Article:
Apapa Customs Eyes N2.3trn With Uncompromising Cargo Examination, Prioritises Non Intrusive Inspection

Comptroller Babatunde Olomu, the Customs Area Controller of Apapa Area Command, has affirmed that the Command is capable of achieving its N2.3 trillion revenue target for 2024 while prioritising modern customs practices like non intrusive inspection and physical examination when necessary

The CAC asserted that the projected revenue is attainable because of the command’s commitment to trade facilitation and strategic interventions to curb revenue leakages.

Under Comptroller Olomu’s leadership, the command has applied certain tactics to enhance revenue collection and efficiency, building upon the successes of his predecessor. These efforts have strenghtened the command’s position as a flagship unit of the Nigeria Customs Service.

To achieve the target, the command has set proactive monthly, weekly, and daily revenue targets of N193 billion, N44 billion, and N8.9 billion, respectively. In the first quarter of 2024, the command surpassed its target with a collection of N489 billion. In April, it generated N182 billion, and in May, N175 billion was collected.

Although there was a slight drop in revenue collection in May, Comptroller Olomu is confident that the command will be able to generate N200 billion in June, as a result of the interventions in place. He assured that all necessary measures, including strict supervision from the headquarters, are being taken to successfully achieve the target.

The command has been actively working to seal revenue loopholes and implement interventions that have resulted in increased revenue generation. One of the potent tools deployed is the scanning machine, which is used to facilitate trade for compliant traders and detect duty evasion attempts through scanning and physical examinations.

Comptroller Olomu acknowledged that globally, most people are reluctant to pay taxes unless compelled to do so. Therefore, it is the command’s responsibility to ensure that appropriate taxes are paid to the government. They continue to implement interventions to seal loopholes and prevent revenue leakages.

The Controller acknowledged that their diligence in checking declarations and consignments using non-intrusive technology (scanning) and physical examinations has made non-compliant traders uncomfortable. Some of them resort to blackmail and other tactics to compromise and dampen the morale of officers. However, the officers are loyal in carrying out their duties.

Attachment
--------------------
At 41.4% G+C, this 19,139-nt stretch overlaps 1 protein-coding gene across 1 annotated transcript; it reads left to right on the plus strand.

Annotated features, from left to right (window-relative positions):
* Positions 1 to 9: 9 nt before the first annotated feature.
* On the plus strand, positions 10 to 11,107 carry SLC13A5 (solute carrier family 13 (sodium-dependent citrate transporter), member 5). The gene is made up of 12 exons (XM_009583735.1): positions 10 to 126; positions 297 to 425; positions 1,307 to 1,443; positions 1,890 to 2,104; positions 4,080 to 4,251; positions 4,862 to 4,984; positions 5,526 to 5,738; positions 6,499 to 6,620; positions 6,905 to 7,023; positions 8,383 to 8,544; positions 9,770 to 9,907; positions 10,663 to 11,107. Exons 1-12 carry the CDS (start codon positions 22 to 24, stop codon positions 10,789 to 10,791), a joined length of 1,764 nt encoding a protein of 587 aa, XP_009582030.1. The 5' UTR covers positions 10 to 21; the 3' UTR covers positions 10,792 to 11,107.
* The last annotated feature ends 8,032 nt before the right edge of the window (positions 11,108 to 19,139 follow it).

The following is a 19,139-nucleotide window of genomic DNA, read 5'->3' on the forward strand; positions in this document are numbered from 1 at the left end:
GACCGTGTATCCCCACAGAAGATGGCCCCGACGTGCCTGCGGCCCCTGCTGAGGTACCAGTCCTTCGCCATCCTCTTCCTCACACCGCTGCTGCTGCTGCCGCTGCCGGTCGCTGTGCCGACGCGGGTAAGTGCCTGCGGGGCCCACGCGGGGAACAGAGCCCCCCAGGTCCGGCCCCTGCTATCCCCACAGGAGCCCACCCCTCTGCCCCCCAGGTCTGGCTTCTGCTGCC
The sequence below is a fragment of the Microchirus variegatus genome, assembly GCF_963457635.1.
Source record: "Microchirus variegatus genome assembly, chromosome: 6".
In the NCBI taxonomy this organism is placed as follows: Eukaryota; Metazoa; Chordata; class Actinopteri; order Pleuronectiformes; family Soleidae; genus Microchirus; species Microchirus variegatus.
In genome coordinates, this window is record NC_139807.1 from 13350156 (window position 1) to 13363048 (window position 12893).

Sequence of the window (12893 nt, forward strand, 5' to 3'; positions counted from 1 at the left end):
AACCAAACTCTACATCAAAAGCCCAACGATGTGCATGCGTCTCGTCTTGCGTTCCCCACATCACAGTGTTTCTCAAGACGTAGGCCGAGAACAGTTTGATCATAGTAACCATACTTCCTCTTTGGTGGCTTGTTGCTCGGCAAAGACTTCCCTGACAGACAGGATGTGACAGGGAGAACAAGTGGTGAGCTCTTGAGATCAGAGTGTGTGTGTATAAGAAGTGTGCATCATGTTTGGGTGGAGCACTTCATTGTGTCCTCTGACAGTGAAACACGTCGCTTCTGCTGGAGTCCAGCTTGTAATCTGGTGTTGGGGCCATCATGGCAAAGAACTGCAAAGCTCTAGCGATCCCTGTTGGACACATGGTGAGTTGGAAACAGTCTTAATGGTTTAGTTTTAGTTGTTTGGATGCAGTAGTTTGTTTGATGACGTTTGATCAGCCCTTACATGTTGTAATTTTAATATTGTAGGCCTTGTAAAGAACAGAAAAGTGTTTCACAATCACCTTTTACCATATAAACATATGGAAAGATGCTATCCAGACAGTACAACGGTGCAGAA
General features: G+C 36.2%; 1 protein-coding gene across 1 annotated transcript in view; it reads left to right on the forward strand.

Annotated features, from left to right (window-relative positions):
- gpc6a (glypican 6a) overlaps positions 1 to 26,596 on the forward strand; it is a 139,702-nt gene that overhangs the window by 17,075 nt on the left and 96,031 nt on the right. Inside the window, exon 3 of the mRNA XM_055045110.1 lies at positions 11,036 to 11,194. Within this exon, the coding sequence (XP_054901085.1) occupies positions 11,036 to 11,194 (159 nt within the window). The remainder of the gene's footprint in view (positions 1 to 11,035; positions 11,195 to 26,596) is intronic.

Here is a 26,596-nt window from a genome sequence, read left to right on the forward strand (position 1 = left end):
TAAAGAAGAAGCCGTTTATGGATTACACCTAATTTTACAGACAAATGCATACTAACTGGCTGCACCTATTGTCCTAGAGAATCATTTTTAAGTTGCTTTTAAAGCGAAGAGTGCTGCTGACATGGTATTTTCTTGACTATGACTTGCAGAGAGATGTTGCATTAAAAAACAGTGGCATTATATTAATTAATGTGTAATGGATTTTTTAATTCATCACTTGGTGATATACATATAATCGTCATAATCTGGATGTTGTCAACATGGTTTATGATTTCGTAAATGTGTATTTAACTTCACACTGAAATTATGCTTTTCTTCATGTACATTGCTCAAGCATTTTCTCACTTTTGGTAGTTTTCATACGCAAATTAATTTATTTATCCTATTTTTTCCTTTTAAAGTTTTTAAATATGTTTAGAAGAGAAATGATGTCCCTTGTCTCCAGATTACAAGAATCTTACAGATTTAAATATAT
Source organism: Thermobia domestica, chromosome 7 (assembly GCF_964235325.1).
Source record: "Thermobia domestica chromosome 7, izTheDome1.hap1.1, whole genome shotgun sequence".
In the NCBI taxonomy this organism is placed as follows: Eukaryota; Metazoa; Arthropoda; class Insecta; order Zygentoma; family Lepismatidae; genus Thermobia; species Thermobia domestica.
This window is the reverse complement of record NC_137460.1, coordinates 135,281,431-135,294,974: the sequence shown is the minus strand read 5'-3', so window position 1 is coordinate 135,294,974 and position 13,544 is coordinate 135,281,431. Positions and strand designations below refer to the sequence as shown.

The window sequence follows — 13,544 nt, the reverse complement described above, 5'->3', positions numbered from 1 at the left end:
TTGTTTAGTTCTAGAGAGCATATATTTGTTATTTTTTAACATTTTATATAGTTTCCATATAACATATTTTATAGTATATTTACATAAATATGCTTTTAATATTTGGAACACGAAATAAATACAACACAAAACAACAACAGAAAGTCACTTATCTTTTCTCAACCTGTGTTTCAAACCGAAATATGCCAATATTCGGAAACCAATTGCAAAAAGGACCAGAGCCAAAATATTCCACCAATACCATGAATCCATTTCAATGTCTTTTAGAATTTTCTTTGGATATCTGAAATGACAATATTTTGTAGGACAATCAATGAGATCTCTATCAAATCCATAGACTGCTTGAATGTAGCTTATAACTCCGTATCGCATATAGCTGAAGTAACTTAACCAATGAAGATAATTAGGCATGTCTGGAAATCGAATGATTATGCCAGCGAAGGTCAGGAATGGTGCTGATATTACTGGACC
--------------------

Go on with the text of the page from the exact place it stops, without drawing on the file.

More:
As the command raises queries on suspicious consignments, compliant traders have no reason to fear, as the command prioritizes not just revenue generation but also trade facilitation.

To hasten cargo delivery, decongest port terminals, and reduce gridlock on the port access road, the command has intensified engagements with barge operators and terminal operators in partnership with other area commands in the corridor. This collaboration aims to convey cargoes on the water, which is faster than transporting them on the roads.

The command clarified that containers are randomly selected for scanning, making it impossible for officers to influence the process. Non-intrusive inspection (scanning) is a globally recognized technology aimed at preventing duty evasion, a common practice among some Nigerian traders.

Shedding more light on the essence of scanning and importance of physical examination,Comptroller Olomu said “One thing to note about the issue of delay is part of our SOP.There are limitations the scanners have.There are things the scanners can do and cannot do. We have made this known to the general public.Even the stakeholders are aware.Firstly, the scanners cannot classify items.It can only reveal what those items are and what we deal with is imagery.We don’t deal with pictorial image to describe or interpret those consignments.

“There are certain items , particularly items like chemical that can fall under their regulations that will require EUC.They could have some kind of radioactive materials in them that would require repositioning to see the material physically instead of just seeing them image wise.Such consignments are the consignments I think the agents are complaining about and we need to check.
Sometimes, we have heterogenous items .When you have heterogeneous items mixed up with other items that can be classified differently from what the original items are, we will subject them to into physical check even if the description suits the analyst.

“There are instances when doing the documentation, when studying the document very well, there are things that might not likely fit in with where we are trying to place the heading to be able to maximize the collection of revenue.In such circumstances, those containers would be subjected to physical check but not in all cases.It is just on random and few occasions on those ones we feel that have not given us a correct description.Such containers are alerted either by valuation or query requiring a detailed information about that container.

There is need for us to subject them to physical check so that verifications and correct information will be imputed for necessary value appraisal.That is just all we do here .

“Scanning has a SOP .You book, scan, the analyst analyses.The analysts are not robots .They are humans and they are bound to make certain mistakes.They can demand for physical check .It is still within the process of scanning until finally validated and released.That is where the processes ends.As far as you lodge your consignments, until it goes out of customs processes,the container can be determined clear enough .Just passing the preliminary stage of scanning and analysing does not give the cargo a hundred percent for release or deem it perfect for release.It is an operational issue that is subject to review as time goes on” he said

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